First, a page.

News broke earlier this week over the discovery of a large WW2 bomb in Birmingham. With the Aston Expressway and parts of the M6 closed, as well as nearby residents evacuated, a major operation was underway yesterday to detonate what was believed to be 132kg of high explosives (http://www.bbc.co.uk/news/uk-england-birmingham-39939925). The controlled explosion has now been successfully carried out, re-opening motorways and allowing people back into their homes. However, how do you know if your site is at risk from the discovery of unexplained ordnance? REC’s Geo-technical Manager, Colin Wardle, looks into how REC can help.
“Over time, REC has come across several cases of unexploded ordnance (UXO) such as the above, and has had much experience in working through solutions to budget and plan ahead for such occurrences. If you require a site investigation, then UXO will generally be considered within a Phase 1 desk based assessment (typically the first phase of any site investigation). When submitting proposals, REC looks at UXO and Bomb Risk Maps, particularly for areas that were heavily targeted during WWII (Liverpool, Manchester, London etc.). If the area is deemed to be at risk, REC then contracts a specialist organisation to undertake a desk based risk assessment; undertaking a review of their database and assessing if there is significant risk from UXO.
Going forwards, the desk based risk assessment allows you to arrange for an UXO survey to be incorporated during site investigation work and to maintain a watching brief during any intrusive works that break ground (including the earthworks and foundation excavations). If the threat of UXO is known of in advance then the costs to mitigate and to undertake watching briefs can be incorporated into the budget. However, if the UXO is unknown of in advance, then there are of course, increased costs; the logistics of the Birmingham site, for example, will have accrued additional costs with motorway closure, 500m exclusion zone and temporary eviction of residents in that zone.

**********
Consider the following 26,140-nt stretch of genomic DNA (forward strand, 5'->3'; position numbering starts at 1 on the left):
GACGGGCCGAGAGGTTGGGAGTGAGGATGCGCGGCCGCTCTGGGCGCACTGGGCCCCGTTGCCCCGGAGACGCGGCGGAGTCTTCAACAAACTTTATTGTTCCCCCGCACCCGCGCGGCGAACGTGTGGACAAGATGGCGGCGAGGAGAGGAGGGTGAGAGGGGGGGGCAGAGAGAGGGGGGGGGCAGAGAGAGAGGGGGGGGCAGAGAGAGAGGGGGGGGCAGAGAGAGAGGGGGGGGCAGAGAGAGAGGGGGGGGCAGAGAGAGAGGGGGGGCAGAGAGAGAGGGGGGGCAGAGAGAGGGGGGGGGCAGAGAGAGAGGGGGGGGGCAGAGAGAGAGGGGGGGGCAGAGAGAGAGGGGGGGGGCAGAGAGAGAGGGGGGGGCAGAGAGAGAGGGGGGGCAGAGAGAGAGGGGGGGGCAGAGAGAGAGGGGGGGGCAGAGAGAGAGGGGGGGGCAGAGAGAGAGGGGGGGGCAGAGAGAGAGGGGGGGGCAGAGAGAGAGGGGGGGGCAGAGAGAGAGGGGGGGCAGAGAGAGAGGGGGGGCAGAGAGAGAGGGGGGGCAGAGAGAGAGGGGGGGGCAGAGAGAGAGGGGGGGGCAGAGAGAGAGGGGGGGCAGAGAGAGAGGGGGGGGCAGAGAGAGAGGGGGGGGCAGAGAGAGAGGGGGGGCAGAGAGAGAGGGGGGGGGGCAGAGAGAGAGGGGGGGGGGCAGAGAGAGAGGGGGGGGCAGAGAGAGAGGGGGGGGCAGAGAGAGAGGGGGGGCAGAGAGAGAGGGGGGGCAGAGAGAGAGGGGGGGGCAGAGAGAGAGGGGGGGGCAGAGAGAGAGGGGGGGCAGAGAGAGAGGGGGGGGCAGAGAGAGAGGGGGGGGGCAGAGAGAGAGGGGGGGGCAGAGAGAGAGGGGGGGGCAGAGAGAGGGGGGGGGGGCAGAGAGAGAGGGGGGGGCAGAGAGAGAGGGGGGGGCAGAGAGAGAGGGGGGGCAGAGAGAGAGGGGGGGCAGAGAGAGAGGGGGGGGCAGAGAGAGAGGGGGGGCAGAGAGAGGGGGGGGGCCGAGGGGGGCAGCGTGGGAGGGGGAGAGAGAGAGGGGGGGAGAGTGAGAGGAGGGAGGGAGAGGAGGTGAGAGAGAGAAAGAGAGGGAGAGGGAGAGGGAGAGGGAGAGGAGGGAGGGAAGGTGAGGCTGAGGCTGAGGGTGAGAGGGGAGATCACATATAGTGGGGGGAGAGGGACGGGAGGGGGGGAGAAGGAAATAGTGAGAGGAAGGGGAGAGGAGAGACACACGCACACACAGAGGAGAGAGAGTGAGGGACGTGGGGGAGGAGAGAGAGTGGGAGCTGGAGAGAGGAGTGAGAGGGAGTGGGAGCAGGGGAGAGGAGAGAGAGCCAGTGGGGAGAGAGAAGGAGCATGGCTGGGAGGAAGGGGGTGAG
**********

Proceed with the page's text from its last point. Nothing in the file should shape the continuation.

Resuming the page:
With over 20 years’ experience and in-house geo-technical specialists, REC can help you prepare and ensure as much as possible that UXO is accounted for in site investigations. REC has undertaken many scopes of works on various WWII targeted sites, as well as sites previously used for target range and construction and testing of Home Guard improvised devices. From experts encountering UXO the size of transit vans, to coming across old Mortars whilst hand digging inspection pits, REC can pre-empt and help you plan ahead.”
Need more advice? Get in touch with our Geo-technical team at firstname.lastname@example.org or ring us on 0845 676 9303.